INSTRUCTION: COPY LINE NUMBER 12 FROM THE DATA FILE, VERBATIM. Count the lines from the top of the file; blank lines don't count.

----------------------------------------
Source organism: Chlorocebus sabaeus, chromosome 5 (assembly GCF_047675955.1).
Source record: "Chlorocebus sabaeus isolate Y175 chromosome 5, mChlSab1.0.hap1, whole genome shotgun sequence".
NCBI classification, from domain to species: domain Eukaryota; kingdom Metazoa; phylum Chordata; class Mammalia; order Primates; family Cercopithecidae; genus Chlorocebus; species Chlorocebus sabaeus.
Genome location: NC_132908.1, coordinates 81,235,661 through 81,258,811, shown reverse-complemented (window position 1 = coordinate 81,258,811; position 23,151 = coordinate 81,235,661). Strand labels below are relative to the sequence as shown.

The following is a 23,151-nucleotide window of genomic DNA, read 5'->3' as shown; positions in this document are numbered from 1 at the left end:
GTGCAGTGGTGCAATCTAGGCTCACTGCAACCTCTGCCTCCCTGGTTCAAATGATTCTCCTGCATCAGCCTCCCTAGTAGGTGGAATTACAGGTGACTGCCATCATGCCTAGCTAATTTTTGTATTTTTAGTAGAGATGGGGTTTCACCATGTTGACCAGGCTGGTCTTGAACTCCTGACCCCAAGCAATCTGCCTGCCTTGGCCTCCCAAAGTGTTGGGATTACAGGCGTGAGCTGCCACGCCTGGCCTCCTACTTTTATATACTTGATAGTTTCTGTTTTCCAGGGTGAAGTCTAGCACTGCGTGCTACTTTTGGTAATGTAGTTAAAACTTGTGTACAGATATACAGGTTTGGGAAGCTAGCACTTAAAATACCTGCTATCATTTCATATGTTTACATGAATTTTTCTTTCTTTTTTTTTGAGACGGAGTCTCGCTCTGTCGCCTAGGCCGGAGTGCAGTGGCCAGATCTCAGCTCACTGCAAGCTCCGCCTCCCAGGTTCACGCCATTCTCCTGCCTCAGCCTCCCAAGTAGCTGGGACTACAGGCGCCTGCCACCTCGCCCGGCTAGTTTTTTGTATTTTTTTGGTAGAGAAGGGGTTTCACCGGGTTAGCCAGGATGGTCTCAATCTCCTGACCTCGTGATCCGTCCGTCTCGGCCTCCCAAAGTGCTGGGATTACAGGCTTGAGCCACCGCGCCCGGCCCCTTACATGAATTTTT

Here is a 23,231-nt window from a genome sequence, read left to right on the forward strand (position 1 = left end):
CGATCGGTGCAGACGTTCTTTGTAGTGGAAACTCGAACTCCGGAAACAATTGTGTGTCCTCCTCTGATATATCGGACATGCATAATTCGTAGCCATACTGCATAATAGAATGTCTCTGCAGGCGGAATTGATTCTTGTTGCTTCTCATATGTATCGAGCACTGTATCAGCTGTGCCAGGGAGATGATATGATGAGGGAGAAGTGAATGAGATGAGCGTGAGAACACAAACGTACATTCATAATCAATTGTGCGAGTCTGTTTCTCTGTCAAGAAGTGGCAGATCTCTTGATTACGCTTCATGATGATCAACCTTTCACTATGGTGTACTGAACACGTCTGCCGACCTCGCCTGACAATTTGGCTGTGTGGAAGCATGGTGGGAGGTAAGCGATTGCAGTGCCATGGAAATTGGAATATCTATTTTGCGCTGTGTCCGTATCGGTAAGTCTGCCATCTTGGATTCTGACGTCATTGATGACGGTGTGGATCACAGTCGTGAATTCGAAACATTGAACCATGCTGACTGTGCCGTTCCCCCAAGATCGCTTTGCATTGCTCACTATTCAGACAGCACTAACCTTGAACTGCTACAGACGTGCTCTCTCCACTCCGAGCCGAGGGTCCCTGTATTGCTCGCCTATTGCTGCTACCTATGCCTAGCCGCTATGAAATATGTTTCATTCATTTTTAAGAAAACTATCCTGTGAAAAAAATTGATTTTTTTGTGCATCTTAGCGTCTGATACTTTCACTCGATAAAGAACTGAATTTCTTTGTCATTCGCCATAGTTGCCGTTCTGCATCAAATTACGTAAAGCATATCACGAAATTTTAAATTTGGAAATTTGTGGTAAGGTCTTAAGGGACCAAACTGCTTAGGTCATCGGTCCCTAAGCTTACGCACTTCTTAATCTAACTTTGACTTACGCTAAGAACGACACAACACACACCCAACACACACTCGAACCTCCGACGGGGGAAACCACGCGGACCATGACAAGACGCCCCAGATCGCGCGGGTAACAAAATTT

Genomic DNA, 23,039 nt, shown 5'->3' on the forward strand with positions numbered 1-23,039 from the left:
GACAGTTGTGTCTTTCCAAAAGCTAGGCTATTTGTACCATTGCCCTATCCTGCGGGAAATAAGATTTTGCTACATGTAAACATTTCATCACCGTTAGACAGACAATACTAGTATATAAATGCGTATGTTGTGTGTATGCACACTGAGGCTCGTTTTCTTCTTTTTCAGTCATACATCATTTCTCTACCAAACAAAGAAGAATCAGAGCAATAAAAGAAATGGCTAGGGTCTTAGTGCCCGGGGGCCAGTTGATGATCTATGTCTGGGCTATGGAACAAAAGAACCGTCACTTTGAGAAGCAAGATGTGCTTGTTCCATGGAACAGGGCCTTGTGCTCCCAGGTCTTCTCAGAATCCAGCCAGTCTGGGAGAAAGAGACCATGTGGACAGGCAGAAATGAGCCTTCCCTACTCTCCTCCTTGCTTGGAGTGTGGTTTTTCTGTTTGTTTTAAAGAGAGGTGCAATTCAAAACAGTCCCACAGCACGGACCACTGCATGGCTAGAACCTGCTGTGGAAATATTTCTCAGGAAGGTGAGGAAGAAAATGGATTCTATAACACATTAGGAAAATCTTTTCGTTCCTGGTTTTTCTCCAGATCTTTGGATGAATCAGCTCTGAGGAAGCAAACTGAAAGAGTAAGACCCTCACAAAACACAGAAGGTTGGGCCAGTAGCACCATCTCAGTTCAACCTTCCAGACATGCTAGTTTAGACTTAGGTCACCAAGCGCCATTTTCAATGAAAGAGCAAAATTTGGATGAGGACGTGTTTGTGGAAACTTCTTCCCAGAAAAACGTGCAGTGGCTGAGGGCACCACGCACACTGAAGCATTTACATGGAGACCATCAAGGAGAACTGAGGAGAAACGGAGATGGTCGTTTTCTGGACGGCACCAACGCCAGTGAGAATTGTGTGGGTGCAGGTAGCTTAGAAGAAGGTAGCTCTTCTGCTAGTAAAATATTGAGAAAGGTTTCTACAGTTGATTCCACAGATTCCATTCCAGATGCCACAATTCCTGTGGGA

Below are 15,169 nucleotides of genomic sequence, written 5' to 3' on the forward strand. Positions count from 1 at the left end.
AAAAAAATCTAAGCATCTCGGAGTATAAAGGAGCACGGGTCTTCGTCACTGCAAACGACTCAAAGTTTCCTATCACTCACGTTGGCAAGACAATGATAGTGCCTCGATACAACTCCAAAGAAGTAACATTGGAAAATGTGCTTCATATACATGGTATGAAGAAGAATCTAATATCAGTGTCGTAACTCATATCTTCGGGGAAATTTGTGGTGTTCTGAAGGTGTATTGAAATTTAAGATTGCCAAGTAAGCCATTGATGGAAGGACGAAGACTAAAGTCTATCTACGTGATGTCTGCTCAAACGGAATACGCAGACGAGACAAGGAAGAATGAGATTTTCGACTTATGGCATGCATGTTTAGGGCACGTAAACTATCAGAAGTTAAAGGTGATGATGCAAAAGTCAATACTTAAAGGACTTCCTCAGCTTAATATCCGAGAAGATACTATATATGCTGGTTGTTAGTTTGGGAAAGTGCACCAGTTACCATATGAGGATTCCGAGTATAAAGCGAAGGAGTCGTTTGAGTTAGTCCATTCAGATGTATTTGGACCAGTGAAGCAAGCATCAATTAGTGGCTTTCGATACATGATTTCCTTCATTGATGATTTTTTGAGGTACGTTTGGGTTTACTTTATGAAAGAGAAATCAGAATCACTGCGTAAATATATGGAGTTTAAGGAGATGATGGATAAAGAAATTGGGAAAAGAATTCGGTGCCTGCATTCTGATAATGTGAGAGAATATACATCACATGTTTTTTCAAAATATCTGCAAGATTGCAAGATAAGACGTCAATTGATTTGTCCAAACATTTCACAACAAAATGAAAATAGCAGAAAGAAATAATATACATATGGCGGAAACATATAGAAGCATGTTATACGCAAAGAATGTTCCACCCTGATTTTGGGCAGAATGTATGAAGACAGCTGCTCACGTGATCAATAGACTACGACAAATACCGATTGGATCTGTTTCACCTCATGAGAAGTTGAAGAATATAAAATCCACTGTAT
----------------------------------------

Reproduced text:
AAAAAAATCTAAGCATCTCGGAGTATAAAGGAGCACGGGTCTTCGTCACTGCAAACGACTCAAAGTTTCCTATCACTCACGTTGGCAAGACAATGATAGTGCCTCGATACAACTCCAAAGAAGTAACATTGGAAAATGTGCTTCATATACATGGTATGAAGAAGAATCTAATATCAGTGTCGTAACTCATATCTTCGGGGAAATTTGTGGTGTTCTGAAGGTGTATTGAAATTTAAGATTGCCAAGTAAGCCATTGATGGAAGGACGAAGACTAAAGTCTATCTACGTGATGTCTGCTCAAACGGAATACGCAGACGAGACAAGGAAGAATGAGATTTTCGACTTATGGCATGCATGTTTAGGGCACGTAAACTATCAGAAGTTAAAGGTGATGATGCAAAAGTCAATACTTAAAGGACTTCCTCAGCTTAATATCCGAGAAGATACTATATATGCTGGTTGTTAGTTTGGGAAAGTGCACCAGTTACCATATGAGGATTCCGAGTATAAAGCGAAGGAGTCGTTTGAGTTAGTCCATTCAGATGTATTTGGACCAGTGAAGCAAGCATCAATTAGTGGCTTTCGATACATGATTTCCTTCATTGATGATTTTTTGAGGTACGTTTGGGTTTACTTTATGAAAGAGAAATCAGAATCACTGCGTAAATATATGGAGTTTAAGGAGATGATGGATAAAGAAATTGGGAAAAGAATTCGGTGCCTGCATTCTGATAATGTGAGAGAATATACATCACATGTTTTTTCAAAATATCTGCAAGATTGCAAGATAAGACGTCAATTGATTTGTCCAAACATTTCACAACAAAATGAAAATAGCAGAAAGAAATAATATACATATGGCGGAAACATATAGAAGCATGTTATACGCAAAGAATGTTCCACCCTGATTTTGGGCAGAATGTATGAAGACAGCTGCTCACGTGATCAATAGACTACGACAAATACCGATTGGATCTGTTTCACCTCATGAGAAGTTGAAGAATATAAAATCCACTGTAT